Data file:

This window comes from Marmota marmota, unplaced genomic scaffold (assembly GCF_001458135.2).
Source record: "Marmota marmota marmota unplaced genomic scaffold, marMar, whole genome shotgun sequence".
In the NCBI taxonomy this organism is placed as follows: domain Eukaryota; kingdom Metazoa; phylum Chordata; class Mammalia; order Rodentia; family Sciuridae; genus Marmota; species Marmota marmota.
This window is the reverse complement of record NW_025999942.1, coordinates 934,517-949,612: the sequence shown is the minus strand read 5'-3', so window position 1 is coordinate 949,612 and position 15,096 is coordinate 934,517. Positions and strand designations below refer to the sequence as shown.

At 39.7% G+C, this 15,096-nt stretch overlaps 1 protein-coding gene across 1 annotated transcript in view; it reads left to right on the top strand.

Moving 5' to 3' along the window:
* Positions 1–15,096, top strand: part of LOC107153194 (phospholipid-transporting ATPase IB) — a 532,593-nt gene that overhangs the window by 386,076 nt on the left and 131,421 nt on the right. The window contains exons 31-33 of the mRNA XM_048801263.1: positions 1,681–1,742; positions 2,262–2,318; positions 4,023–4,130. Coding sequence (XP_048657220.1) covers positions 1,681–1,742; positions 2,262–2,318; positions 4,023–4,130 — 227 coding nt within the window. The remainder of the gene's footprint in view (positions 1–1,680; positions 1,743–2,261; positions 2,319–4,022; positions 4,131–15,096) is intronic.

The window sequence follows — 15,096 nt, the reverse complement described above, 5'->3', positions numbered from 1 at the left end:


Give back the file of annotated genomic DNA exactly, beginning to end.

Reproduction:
This window comes from Marmota marmota, unplaced genomic scaffold (assembly GCF_001458135.2).
Source record: "Marmota marmota marmota unplaced genomic scaffold, marMar, whole genome shotgun sequence".
In the NCBI taxonomy this organism is placed as follows: domain Eukaryota; kingdom Metazoa; phylum Chordata; class Mammalia; order Rodentia; family Sciuridae; genus Marmota; species Marmota marmota.
This window is the reverse complement of record NW_025999942.1, coordinates 934,517-949,612: the sequence shown is the minus strand read 5'-3', so window position 1 is coordinate 949,612 and position 15,096 is coordinate 934,517. Positions and strand designations below refer to the sequence as shown.

At 39.7% G+C, this 15,096-nt stretch overlaps 1 protein-coding gene across 1 annotated transcript in view; it reads left to right on the top strand.

Moving 5' to 3' along the window:
* Positions 1–15,096, top strand: part of LOC107153194 (phospholipid-transporting ATPase IB) — a 532,593-nt gene that overhangs the window by 386,076 nt on the left and 131,421 nt on the right. The window contains exons 31-33 of the mRNA XM_048801263.1: positions 1,681–1,742; positions 2,262–2,318; positions 4,023–4,130. Coding sequence (XP_048657220.1) covers positions 1,681–1,742; positions 2,262–2,318; positions 4,023–4,130 — 227 coding nt within the window. The remainder of the gene's footprint in view (positions 1–1,680; positions 1,743–2,261; positions 2,319–4,022; positions 4,131–15,096) is intronic.

The window sequence follows — 15,096 nt, the reverse complement described above, 5'->3', positions numbered from 1 at the left end: